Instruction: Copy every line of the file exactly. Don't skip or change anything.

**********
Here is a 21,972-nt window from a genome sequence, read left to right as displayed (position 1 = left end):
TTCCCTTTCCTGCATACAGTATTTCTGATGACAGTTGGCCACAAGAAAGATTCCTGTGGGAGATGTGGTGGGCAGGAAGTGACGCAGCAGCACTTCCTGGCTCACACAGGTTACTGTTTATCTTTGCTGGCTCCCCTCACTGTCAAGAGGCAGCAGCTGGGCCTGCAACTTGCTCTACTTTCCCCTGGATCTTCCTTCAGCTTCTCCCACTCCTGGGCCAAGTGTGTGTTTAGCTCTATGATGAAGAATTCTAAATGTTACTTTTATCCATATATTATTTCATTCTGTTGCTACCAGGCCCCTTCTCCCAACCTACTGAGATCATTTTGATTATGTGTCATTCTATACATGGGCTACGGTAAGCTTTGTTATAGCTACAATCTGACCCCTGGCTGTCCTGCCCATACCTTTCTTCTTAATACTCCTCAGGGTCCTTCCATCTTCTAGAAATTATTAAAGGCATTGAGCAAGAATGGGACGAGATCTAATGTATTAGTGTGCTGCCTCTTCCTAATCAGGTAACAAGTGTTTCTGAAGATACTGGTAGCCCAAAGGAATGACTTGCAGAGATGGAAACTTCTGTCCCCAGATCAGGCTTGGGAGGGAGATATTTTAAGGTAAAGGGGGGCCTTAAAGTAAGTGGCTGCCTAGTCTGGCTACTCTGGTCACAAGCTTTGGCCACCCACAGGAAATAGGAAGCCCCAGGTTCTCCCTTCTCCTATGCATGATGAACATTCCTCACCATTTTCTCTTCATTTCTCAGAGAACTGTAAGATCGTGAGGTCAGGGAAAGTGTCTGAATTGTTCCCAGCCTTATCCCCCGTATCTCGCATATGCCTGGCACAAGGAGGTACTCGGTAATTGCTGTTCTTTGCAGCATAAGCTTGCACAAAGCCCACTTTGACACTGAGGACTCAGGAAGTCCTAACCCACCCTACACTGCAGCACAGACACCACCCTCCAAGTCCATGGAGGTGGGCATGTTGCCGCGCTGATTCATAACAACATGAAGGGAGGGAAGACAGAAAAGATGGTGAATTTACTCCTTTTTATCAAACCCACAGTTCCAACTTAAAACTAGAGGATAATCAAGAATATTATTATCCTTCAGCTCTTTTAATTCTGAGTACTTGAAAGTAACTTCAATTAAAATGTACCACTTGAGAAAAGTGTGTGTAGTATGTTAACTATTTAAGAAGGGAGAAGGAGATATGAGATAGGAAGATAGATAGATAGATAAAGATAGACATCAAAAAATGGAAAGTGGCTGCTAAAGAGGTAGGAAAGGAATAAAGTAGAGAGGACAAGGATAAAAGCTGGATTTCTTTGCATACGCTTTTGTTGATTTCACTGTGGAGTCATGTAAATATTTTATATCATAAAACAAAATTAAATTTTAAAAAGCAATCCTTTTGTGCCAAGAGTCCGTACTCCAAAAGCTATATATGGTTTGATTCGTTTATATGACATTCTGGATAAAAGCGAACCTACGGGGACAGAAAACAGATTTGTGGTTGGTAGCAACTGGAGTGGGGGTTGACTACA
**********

Here is a 21,972-nt window from a genome sequence, read left to right as displayed (position 1 = left end):
TTCCCTTTCCTGCATACAGTATTTCTGATGACAGTTGGCCACAAGAAAGATTCCTGTGGGAGATGTGGTGGGCAGGAAGTGACGCAGCAGCACTTCCTGGCTCACACAGGTTACTGTTTATCTTTGCTGGCTCCCCTCACTGTCAAGAGGCAGCAGCTGGGCCTGCAACTTGCTCTACTTTCCCCTGGATCTTCCTTCAGCTTCTCCCACTCCTGGGCCAAGTGTGTGTTTAGCTCTATGATGAAGAATTCTAAATGTTACTTTTATCCATATATTATTTCATTCTGTTGCTACCAGGCCCCTTCTCCCAACCTACTGAGATCATTTTGATTATGTGTCATTCTATACATGGGCTACGGTAAGCTTTGTTATAGCTACAATCTGACCCCTGGCTGTCCTGCCCATACCTTTCTTCTTAATACTCCTCAGGGTCCTTCCATCTTCTAGAAATTATTAAAGGCATTGAGCAAGAATGGGACGAGATCTAATGTATTAGTGTGCTGCCTCTTCCTAATCAGGTAACAAGTGTTTCTGAAGATACTGGTAGCCCAAAGGAATGACTTGCAGAGATGGAAACTTCTGTCCCCAGATCAGGCTTGGGAGGGAGATATTTTAAGGTAAAGGGGGGCCTTAAAGTAAGTGGCTGCCTAGTCTGGCTACTCTGGTCACAAGCTTTGGCCACCCACAGGAAATAGGAAGCCCCAGGTTCTCCCTTCTCCTATGCATGATGAACATTCCTCACCATTTTCTCTTCATTTCTCAGAGAACTGTAAGATCGTGAGGTCAGGGAAAGTGTCTGAATTGTTCCCAGCCTTATCCCCCGTATCTCGCATATGCCTGGCACAAGGAGGTACTCGGTAATTGCTGTTCTTTGCAGCATAAGCTTGCACAAAGCCCACTTTGACACTGAGGACTCAGGAAGTCCTAACCCACCCTACACTGCAGCACAGACACCACCCTCCAAGTCCATGGAGGTGGGCATGTTGCCGCGCTGATTCATAACAACATGAAGGGAGGGAAGACAGAAAAGATGGTGAATTTACTCCTTTTTATCAAACCCACAGTTCCAACTTAAAACTAGAGGATAATCAAGAATATTATTATCCTTCAGCTCTTTTAATTCTGAGTACTTGAAAGTAACTTCAATTAAAATGTACCACTTGAGAAAAGTGTGTGTAGTATGTTAACTATTTAAGAAGGGAGAAGGAGATATGAGATAGGAAGATAGATAGATAGATAAAGATAGACATCAAAAAATGGAAAGTGGCTGCTAAAGAGGTAGGAAAGGAATAAAGTAGAGAGGACAAGGATAAAAGCTGGATTTCTTTGCATACGCTTTTGTTGATTTCACTGTGGAGTCATGTAAATATTTTATATCATAAAACAAAATTAAATTTTAAAAAGCAATCCTTTTGTGCCAAGAGTCCGTACTCCAAAAGCTATATATGGTTTGATTCGTTTATATGACATTCTGGATAAAAGCGAACCTACGGGGACAGAAAACAGATTTGTGGTTGGTAGCAACTGGAGTGGGGGTTGACTACA